Saturday, March 3, 2018

Oscars: Fishmen and Sunken Places

Sunday night is the Oscars, and as in every year, Michelle and I are spending the weekend cooking. I'll do the Oscar food-post on Monday, though. Today, since I have a little time and I've seen all of the movies I'm likely to be able to see, I shall offer up my thoughts and predictions.

A couple of notes: I'm not going to talk about Best Animated Feature because I've only seen two of the nominees (Coco, the likely winner, and The Boss Baby). Apparently there were some changes the way the nomination for this category is decided this year, which is why, perhaps, we got the usual Pixar offering (in fairness, Coco is pretty baller) but also mainstream crap like Boss Baby and Ferdinand. But then again, I haven't seen Ferdinand, so maybe it's awesome.

Anyway, on we go, in no particular order.

Best Supporting Actor: I missed All the Money in the World, so I don't know if Christopher Plummer knocked it out of the park. I do know that both Sam Rockwell and Woody Harrelson turned in great performances in Three Billboards Outside Ebbing, Missouri (hereafter called Three Billboards). Of the two, I think Rockwell's was the meatier role and the more deserving performance. I don't think it's real likely that Willem Dafoe is going to take it for The Florida Project; I think the role was too understated and I think Rockwell has more momentum behind him (plus Florida Project isn't nominated for anything else). That leaves "oh hey that guy!" Richard Jenkins as the narrator in The Shape of Water. Jenkins is a reliably good actor, and it might be that Shape of Water has enough steam built up and the Academy wants to reward Jenkins for his career (this is his second nomination, incidentally). That's especially true if two noms from Three Billboards split the vote.

My choice & prediction: Sam Rockwell

Best Supporting Actress: From everything I've heard, this is basically a lock for Allison Janney for I, Tonya. I don't think that Laurie Metcalf's distraught mom in Lady Bird or Leslie Manville's icy sister in Phantom Thread are going to upset that. That leaves Octavia Spencer in The Shape of Water and Mary J. Blige in Mudbound. Of the two, I think the latter is the stronger performance; as much as I loved Spencer in The Shape of Water, the performance felt similar to some of the other things she's done. I don't think Blige is going to take the win, but I have to say that Janney's performance feels deserving.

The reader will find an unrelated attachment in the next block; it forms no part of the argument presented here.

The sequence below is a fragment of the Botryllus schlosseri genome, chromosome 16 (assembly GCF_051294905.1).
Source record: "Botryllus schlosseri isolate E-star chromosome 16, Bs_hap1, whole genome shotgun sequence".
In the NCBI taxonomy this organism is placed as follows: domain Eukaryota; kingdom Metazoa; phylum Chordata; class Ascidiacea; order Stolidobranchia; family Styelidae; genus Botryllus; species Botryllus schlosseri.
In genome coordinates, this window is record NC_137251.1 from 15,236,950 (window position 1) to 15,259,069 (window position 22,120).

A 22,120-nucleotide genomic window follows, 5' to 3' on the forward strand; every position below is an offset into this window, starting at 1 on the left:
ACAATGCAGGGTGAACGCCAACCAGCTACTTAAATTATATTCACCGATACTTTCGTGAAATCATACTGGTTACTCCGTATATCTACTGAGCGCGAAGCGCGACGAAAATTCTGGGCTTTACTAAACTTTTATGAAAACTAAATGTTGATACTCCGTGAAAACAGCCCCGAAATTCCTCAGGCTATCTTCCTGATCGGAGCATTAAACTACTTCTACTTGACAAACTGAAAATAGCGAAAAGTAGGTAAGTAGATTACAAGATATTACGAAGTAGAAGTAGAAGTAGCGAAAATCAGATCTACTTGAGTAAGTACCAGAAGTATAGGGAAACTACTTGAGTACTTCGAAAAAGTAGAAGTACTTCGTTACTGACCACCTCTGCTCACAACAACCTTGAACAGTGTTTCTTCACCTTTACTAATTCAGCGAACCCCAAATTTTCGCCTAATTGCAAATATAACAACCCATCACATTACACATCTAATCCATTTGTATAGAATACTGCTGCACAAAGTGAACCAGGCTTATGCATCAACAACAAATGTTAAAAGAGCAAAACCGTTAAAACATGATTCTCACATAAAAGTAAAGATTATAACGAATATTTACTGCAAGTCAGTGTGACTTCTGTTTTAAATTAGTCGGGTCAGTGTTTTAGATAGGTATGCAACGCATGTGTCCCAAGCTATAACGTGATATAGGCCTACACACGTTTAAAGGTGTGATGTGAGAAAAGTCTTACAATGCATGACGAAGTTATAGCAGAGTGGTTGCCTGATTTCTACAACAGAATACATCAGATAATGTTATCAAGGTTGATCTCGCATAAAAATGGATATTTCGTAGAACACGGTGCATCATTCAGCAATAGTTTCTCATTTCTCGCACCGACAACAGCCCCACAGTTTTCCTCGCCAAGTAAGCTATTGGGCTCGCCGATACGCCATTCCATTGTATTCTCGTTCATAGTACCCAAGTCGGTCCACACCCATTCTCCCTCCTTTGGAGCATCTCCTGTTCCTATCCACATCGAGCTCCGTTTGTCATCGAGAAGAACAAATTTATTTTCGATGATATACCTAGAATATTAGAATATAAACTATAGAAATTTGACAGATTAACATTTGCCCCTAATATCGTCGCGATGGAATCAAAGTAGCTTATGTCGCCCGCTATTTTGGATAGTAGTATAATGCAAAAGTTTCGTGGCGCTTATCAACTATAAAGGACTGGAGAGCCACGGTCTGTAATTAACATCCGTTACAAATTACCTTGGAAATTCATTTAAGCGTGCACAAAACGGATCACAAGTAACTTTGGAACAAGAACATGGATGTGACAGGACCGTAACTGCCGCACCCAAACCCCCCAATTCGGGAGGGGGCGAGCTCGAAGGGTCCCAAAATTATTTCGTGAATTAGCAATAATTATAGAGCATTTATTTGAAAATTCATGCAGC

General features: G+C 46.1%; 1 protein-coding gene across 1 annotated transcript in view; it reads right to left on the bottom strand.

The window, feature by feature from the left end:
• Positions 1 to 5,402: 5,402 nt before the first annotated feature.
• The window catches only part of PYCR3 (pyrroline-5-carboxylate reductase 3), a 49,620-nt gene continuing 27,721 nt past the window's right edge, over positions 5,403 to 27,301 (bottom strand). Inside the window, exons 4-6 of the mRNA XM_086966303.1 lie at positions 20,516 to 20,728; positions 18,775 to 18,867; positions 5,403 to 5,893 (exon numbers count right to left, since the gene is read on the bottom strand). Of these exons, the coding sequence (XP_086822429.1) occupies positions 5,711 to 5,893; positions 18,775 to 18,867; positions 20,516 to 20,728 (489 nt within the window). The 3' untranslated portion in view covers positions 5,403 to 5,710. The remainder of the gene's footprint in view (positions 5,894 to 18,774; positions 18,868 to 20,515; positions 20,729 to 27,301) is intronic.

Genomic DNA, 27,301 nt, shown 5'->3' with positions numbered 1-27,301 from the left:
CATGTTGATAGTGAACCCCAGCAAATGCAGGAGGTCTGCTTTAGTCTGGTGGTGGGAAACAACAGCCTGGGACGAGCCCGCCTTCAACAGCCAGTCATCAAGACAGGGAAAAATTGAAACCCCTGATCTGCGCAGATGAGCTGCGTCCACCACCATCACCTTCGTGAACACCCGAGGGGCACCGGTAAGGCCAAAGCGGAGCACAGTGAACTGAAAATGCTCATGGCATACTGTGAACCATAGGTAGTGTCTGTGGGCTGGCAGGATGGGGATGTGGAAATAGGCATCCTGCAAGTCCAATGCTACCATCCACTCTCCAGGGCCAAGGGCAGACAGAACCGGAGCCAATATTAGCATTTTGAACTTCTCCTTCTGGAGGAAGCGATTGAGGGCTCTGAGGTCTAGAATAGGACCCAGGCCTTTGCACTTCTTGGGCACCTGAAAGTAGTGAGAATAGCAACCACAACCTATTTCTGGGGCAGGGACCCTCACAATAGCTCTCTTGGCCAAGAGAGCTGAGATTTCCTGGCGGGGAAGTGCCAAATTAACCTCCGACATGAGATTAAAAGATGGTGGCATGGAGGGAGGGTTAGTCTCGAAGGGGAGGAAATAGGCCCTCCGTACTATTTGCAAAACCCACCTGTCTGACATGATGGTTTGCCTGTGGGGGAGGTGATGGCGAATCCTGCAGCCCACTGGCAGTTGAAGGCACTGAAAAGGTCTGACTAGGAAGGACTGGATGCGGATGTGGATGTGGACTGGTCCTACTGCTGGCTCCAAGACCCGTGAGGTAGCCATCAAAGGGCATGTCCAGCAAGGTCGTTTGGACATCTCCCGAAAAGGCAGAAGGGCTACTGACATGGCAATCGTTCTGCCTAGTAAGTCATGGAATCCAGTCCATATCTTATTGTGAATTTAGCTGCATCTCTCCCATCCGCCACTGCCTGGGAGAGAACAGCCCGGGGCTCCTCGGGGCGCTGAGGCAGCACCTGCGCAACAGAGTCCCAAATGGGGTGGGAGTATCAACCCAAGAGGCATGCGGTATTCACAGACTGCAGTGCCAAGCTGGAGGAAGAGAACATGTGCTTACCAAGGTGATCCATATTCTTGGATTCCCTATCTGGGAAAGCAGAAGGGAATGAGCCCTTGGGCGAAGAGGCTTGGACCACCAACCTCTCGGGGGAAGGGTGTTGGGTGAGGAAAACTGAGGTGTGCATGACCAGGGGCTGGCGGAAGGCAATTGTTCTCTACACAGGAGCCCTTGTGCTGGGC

My choice & prediction: Allison Janney

Best Actress: Another lock: Frances McDormand. And I'm fine with that. The only other role that comes close to the same intensity is Sally Hawkins in The Shape of Water, and as Elsa Sjunneson-Henry points out here, it would have been nice to see an actress who could sign fluently in the role. Beyond that we the inimitable Meryl Streep in The Post (though honestly my knee-jerk is to grumble when she gets nominated because she's been nominated so many times and yes, she's a fantastic actress, but there are a lot of others, yeah?); Saoirse Ronan as a teen finding herself in Lady Bird; and Margot Robbie as Tonya Harding.

Say what you want about I, Tonya and whether it glorified Harding (I didn't see it that way), Robbie's performance is fantastic and she manages to put across someone who had a shit time of it and is a pretty selfish and terrible person. That's hard to do. She's not going to beat McDormand's performance in Three Billboards, but I kinda think in terms of pure acting, I like what she did more.

My choice: Margot Robbie
My prediction: Frances McDormand

Best Actor: Apparently this one is a lock for Gary Oldman in Darkest Hour. Eh. I'm not a fan of the movie. It was good, it was watchable, some great performances, but it was a biopic and like, I've seen those. Now, looking at the rest of the slate, there are some really good performances. We've got Denzel Washington playing the title role in Roman J. Israel, Esq. It was a good performance, some problematic aspects of the movie aside (to wit, the character is supposed to be "autistic savant", but I think the screenwriter needed to bone up on what autism actually is). We've got Timothee Chalamet in Call Me By Your Name, and while I really loved the movie, I think Chalamet is too young and up against too much love for Oldman to win. Daniel Day-Lewis is up for Phantom Thread, in supposedly his last film role before retiring, and that alone might get him to the win if the Academy thinks they'll never have another chance. Finally, we've got Daniel Kaluuya for Get Out, which I think is far and away the strongest and most nuanced performance here. I don't think, though, that it's going to be enough to get the Academy away from Oldman, sadly.